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The Azolla event is a scenario hypothesized to have occurred in the middle Eocene epoch,[1] around 49 million years ago, when blooms of the freshwater fern Azolla are thought to have happened in the Arctic Ocean. As they sank to the stagnant sea floor, over a period of about 800,000 years, they were incorporated into the sediment; the resulting draw-down of carbon dioxide has been speculated to have helped transform the planet from a "greenhouse Earth" state, hot enough for turtles and palm trees to prosper at the poles, to the current icehouse Earth known as the Late Cenozoic Ice Age.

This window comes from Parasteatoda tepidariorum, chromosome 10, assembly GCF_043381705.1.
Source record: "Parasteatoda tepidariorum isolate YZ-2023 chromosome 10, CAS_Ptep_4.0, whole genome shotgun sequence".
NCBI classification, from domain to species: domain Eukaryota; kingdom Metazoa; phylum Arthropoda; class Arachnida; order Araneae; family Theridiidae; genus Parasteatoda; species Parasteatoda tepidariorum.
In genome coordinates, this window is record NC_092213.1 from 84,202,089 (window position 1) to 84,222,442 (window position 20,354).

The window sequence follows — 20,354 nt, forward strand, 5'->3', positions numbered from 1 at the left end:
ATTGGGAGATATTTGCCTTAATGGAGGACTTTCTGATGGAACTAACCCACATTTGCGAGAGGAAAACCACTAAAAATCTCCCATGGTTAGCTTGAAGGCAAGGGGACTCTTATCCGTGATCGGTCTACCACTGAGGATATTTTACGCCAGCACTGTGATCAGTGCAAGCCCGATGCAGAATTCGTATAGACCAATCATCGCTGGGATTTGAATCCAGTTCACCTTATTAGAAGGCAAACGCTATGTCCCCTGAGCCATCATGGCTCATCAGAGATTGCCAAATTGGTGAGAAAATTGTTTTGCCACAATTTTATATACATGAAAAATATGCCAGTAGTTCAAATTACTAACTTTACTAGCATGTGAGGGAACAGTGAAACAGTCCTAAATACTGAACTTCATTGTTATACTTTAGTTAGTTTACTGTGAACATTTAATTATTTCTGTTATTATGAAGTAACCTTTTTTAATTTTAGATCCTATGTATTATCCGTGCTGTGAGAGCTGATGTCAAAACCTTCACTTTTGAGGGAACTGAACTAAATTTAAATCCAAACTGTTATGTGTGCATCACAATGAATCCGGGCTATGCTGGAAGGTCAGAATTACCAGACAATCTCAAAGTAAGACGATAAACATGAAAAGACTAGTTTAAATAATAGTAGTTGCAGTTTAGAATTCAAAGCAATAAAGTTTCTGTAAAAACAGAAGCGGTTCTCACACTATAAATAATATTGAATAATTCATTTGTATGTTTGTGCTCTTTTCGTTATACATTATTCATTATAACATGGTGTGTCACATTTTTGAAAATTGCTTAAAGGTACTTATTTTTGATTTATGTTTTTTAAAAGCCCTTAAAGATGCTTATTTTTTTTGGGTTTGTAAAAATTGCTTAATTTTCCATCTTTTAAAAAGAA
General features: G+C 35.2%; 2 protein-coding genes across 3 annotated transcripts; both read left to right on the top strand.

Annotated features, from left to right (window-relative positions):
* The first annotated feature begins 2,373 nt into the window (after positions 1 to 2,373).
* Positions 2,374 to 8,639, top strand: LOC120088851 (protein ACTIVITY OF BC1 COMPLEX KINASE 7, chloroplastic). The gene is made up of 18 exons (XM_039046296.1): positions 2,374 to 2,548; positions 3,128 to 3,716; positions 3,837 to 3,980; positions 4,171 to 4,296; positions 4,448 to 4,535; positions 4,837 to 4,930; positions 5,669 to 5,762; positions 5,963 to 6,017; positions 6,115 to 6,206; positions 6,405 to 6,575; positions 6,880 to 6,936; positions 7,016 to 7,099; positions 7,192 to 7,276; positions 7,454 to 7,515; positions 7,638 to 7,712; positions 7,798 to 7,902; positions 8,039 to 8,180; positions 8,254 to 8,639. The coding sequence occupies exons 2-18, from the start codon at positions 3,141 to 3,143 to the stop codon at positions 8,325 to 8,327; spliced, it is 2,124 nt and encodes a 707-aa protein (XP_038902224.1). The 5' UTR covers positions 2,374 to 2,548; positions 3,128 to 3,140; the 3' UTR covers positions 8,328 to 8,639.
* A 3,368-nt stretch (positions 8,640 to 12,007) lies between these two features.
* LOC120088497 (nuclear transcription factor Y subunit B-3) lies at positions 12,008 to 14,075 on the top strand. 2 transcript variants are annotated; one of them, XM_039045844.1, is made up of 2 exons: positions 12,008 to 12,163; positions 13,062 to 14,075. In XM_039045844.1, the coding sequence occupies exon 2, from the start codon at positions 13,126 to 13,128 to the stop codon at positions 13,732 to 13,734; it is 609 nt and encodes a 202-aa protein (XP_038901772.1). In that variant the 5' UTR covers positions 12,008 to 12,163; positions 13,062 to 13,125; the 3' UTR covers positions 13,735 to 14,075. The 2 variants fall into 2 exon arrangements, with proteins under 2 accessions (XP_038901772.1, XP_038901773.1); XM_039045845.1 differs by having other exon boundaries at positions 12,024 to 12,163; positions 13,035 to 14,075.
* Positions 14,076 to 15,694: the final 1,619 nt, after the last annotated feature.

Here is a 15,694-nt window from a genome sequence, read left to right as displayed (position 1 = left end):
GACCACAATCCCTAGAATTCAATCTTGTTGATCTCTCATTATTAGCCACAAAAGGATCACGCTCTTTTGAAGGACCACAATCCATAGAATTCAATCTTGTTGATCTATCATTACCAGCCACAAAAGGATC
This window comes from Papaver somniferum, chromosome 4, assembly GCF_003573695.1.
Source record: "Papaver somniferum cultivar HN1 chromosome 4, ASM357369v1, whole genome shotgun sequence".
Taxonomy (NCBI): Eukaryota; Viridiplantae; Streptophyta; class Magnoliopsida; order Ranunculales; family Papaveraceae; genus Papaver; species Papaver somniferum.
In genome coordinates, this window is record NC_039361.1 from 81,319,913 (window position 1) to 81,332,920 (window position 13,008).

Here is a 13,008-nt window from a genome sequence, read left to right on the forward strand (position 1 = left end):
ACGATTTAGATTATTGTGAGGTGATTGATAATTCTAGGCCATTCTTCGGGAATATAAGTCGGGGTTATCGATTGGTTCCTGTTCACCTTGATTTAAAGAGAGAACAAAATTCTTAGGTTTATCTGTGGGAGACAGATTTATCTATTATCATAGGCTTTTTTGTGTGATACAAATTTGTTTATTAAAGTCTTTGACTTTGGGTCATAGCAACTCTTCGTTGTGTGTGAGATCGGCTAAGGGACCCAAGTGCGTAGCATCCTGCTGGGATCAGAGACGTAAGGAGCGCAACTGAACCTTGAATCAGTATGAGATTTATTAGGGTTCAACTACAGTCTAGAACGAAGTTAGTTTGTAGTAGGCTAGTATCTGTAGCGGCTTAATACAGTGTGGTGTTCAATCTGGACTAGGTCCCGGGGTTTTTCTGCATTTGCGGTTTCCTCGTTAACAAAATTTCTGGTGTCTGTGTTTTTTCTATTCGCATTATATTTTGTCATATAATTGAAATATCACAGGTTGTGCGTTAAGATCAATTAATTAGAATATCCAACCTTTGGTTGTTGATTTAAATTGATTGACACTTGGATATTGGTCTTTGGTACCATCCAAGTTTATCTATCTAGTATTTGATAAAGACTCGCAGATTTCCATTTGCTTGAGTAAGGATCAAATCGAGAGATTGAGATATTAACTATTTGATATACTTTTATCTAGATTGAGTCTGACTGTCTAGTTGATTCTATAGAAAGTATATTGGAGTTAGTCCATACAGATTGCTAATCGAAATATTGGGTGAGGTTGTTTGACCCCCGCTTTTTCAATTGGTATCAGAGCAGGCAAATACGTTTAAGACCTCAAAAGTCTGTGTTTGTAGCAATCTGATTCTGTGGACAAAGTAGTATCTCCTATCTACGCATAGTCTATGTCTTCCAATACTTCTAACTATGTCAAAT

The modern fern Azolla filiculoides. Blooms of a related species may have pulled the Earth into the current icehouse world.

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